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We have stopped cholera, says Mugabe

Video by Gwladys SAVERY , Rachel MARUSAK

Latest update : 2008-12-13

Zimbabwe's President Robert Mugabe has announced that a deadly cholera outbreak has been contained, but the United Nations, United States and South Africa disagree. The announcement comes amid mounting pressure on Mugabe to resign.

REUTERS - Zimbabwean President Robert Mugabe announced on Thursday his government had stopped a cholera outbreak that has killed nearly 800 people, but the United Nations said the death toll was rising.

 

The United States, which has called on Mugabe to step down, said the outbreak was worsening and South African officials declared a stretch of the border with Zimbabwe a disaster zone because of Zimbabweans fleeing in search of treatment.

 

"I am happy we are being assisted by others and we have arrested cholera," Mugabe said in a speech in which he also attacked what he described as Western plans to invade Zimbabwe and topple his government.

 

"Now that there is no cholera there is no case for war."

 

The U.N. Office for the Coordination of Humanitarian Affairs (OCHA) said the toll from the water-borne disease, normally easy to prevent and treat, had risen to 783 and that 16,403 were believed to be infected.

 

Asked about Mugabe's remarks, OCHA spokeswoman Elisabeth Byrs in Geneva said: "The figures speak for themselves. We hope that the joint efforts of the United Nations and government will contribute to halting the epidemic."

 

U.S. government aid agency USAID said the outbreak had not stopped and announced it was sending $6.2 million more in aid.

 

"This is a cholera outbreak that is ongoing and urgent. This is clearly a humanitarian crisis," USAID administrator Henrietta Fore told a news conference in Washington.

 

The collapse of Zimbabwe's economy and health care system has left victims to fend for themselves and driven hundreds to try to escape to South Africa to seek treatment there.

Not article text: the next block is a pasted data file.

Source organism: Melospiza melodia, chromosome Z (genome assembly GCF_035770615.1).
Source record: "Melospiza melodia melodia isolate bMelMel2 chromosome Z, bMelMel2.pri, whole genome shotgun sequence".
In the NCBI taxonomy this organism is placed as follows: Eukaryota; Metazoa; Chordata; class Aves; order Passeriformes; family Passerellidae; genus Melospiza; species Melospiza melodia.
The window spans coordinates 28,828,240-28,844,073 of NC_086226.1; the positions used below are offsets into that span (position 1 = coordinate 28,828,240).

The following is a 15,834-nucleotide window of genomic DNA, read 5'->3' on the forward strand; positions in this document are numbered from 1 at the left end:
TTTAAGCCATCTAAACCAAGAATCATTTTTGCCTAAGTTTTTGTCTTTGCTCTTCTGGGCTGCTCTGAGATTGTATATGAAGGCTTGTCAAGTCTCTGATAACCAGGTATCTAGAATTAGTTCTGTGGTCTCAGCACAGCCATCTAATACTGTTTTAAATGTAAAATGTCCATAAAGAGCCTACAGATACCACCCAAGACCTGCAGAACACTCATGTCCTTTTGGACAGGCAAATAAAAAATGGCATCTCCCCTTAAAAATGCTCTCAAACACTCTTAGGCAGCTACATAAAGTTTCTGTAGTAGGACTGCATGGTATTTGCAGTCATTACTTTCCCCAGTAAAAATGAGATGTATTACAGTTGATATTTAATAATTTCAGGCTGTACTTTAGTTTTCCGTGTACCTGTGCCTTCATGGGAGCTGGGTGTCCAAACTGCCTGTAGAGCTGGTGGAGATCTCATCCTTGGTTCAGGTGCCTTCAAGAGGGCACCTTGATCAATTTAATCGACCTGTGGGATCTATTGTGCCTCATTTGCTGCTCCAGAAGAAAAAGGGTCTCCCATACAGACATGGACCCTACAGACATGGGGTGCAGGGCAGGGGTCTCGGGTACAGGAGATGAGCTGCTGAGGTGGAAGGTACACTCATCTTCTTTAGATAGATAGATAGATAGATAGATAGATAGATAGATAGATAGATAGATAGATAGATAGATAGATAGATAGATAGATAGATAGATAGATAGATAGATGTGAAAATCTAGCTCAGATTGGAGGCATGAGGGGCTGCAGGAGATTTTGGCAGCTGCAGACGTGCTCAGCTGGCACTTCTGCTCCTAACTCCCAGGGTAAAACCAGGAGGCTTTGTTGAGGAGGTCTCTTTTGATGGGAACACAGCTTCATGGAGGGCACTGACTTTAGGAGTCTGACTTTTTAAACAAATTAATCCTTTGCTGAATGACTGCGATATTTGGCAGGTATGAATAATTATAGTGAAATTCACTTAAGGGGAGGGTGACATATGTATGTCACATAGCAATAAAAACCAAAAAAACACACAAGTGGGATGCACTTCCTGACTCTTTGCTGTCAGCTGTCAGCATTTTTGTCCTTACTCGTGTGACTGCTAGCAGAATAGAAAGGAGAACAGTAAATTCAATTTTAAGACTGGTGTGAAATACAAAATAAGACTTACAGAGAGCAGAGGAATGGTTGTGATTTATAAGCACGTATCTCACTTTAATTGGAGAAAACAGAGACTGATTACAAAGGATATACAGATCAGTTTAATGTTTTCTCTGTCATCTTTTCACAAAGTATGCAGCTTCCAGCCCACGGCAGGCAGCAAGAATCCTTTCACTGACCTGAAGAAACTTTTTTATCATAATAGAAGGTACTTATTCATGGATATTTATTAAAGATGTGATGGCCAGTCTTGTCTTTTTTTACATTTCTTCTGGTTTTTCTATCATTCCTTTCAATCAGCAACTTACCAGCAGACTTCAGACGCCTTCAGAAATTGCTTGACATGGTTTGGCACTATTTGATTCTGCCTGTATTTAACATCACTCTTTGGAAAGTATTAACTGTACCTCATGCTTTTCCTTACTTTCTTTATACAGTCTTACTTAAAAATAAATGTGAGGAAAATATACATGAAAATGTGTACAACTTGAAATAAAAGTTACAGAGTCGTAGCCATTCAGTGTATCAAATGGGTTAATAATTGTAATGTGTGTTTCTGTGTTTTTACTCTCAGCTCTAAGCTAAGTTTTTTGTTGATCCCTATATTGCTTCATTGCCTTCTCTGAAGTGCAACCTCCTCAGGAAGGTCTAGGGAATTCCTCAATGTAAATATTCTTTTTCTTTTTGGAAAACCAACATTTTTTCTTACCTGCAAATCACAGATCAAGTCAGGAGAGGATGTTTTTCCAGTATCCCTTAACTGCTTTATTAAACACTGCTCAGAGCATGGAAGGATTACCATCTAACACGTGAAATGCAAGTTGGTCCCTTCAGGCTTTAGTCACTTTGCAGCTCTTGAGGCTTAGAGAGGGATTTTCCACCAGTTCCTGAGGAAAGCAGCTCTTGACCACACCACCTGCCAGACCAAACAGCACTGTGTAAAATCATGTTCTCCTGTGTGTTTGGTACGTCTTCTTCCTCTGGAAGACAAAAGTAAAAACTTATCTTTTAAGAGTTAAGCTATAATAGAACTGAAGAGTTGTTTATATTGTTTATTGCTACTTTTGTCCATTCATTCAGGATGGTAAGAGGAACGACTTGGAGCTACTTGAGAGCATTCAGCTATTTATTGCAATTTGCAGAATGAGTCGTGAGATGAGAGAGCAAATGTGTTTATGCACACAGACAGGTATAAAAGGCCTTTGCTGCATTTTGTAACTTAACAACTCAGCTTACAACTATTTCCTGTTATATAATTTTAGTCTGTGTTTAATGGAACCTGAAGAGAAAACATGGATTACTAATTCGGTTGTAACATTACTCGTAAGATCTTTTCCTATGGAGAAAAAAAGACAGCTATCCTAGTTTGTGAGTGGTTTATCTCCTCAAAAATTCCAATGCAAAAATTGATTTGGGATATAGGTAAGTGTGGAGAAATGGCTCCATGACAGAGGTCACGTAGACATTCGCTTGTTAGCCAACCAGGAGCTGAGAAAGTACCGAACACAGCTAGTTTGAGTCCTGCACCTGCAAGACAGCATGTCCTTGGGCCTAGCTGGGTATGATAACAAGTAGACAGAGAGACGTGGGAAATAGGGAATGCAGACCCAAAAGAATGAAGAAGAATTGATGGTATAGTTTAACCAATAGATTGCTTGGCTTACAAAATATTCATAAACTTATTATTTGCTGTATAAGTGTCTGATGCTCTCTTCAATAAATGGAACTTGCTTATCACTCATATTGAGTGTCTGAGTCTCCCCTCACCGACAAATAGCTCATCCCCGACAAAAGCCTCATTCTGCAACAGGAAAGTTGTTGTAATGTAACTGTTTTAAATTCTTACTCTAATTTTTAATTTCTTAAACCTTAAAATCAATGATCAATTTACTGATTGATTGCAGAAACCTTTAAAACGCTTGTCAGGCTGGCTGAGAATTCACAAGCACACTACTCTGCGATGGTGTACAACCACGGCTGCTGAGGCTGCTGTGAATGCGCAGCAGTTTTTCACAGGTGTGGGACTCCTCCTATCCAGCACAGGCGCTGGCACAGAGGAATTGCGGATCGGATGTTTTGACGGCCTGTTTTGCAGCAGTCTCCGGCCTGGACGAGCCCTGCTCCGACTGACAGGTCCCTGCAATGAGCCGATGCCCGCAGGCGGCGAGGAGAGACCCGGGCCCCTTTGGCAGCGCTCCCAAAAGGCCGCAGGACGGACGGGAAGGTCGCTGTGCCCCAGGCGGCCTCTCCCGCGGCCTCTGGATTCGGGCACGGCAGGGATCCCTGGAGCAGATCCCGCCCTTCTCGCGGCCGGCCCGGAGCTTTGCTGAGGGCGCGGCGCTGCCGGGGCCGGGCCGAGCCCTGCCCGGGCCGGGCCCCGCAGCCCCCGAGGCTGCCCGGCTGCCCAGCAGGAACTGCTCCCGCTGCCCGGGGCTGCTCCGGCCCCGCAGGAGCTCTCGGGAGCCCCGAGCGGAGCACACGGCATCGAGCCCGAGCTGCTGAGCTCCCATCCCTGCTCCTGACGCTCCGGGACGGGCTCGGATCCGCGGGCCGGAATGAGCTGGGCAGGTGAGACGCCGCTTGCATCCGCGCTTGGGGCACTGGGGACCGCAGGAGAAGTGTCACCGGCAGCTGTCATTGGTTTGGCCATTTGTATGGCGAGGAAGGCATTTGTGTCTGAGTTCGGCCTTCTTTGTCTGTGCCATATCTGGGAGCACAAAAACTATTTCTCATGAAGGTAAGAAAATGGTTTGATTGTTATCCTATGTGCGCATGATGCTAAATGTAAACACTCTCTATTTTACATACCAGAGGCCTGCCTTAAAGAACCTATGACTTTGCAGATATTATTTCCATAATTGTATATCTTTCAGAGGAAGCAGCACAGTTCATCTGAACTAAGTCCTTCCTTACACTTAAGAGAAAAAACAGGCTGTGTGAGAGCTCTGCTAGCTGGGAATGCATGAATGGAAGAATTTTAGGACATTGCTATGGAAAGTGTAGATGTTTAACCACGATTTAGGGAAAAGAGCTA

DISASTER AREA

 

"The whole of the Vhembe district has been declared a disaster," said Mogale Nchabeleng, a spokesman for South Africa's Limpopo provincial government. The government took the decision after an emergency meeting earlier this week.

 

The outbreak, coupled with an economic meltdown, has prompted calls for international humanitarian assistance as well as calls for Mugabe's resignation from Western leaders and some within Africa.

 

Mugabe and opposition leader Morgan Tsvangirai reached a power-sharing deal brokered by regional mediator Thabo Mbeki, South Africa's former president, in September. But they are deadlocked over how to implement it.

 

The MDC said on Thursday that the cholera outbreak showed Mugabe's government could no longer rule the country and accused the ruling ZANU-PF party of orchestrating a campaign of abductions of MDC leaders and activists.

 

"We remain on the side of the people while ZANU-PF remains on the side of terror. We remain on the side of the downtrodden while ZANU-PF is firmly etched in the dark corner of an avaricious, parasitic elite," the MDC said in a statement.

 

The French foreign ministry said Zimbabwe had denied visas to a French team of specialists standing by to help stem the cholera outbreak.

 

"Contrary to what Mr Mugabe says, the cholera epidemic is not under control... France strongly regrets this decision and calls on Zimbabwe's authorities to allow aid to reach the population," ministry spokesman Frederic Desagneaux said.

 

The United Nations has warned that cholera could infect 60,000 if not treated properly.


   
 

Date created : 2008-12-12

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